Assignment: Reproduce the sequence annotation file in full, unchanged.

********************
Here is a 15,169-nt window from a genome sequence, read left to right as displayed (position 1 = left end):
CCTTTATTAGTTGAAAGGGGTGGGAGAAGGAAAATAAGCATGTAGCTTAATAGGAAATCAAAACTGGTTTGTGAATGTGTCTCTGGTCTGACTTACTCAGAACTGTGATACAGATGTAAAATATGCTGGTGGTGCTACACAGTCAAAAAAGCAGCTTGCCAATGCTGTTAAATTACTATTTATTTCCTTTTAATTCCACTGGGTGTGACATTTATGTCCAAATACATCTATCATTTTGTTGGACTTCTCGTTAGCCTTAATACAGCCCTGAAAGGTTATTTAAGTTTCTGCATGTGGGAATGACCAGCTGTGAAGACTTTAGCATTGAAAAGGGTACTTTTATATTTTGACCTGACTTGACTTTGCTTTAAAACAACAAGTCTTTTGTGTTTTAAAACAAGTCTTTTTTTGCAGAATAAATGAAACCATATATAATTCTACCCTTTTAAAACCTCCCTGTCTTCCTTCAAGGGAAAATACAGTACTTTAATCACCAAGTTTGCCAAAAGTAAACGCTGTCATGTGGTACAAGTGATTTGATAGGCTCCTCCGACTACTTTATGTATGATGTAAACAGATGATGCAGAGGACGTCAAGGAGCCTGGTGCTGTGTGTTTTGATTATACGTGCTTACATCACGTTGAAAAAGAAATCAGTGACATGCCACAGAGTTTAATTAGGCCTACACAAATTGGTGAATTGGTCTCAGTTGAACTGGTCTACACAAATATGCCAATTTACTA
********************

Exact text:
Here is a 15,169-nt window from a genome sequence, read left to right as displayed (position 1 = left end):
CCTTTATTAGTTGAAAGGGGTGGGAGAAGGAAAATAAGCATGTAGCTTAATAGGAAATCAAAACTGGTTTGTGAATGTGTCTCTGGTCTGACTTACTCAGAACTGTGATACAGATGTAAAATATGCTGGTGGTGCTACACAGTCAAAAAAGCAGCTTGCCAATGCTGTTAAATTACTATTTATTTCCTTTTAATTCCACTGGGTGTGACATTTATGTCCAAATACATCTATCATTTTGTTGGACTTCTCGTTAGCCTTAATACAGCCCTGAAAGGTTATTTAAGTTTCTGCATGTGGGAATGACCAGCTGTGAAGACTTTAGCATTGAAAAGGGTACTTTTATATTTTGACCTGACTTGACTTTGCTTTAAAACAACAAGTCTTTTGTGTTTTAAAACAAGTCTTTTTTTGCAGAATAAATGAAACCATATATAATTCTACCCTTTTAAAACCTCCCTGTCTTCCTTCAAGGGAAAATACAGTACTTTAATCACCAAGTTTGCCAAAAGTAAACGCTGTCATGTGGTACAAGTGATTTGATAGGCTCCTCCGACTACTTTATGTATGATGTAAACAGATGATGCAGAGGACGTCAAGGAGCCTGGTGCTGTGTGTTTTGATTATACGTGCTTACATCACGTTGAAAAAGAAATCAGTGACATGCCACAGAGTTTAATTAGGCCTACACAAATTGGTGAATTGGTCTCAGTTGAACTGGTCTACACAAATATGCCAATTTACTA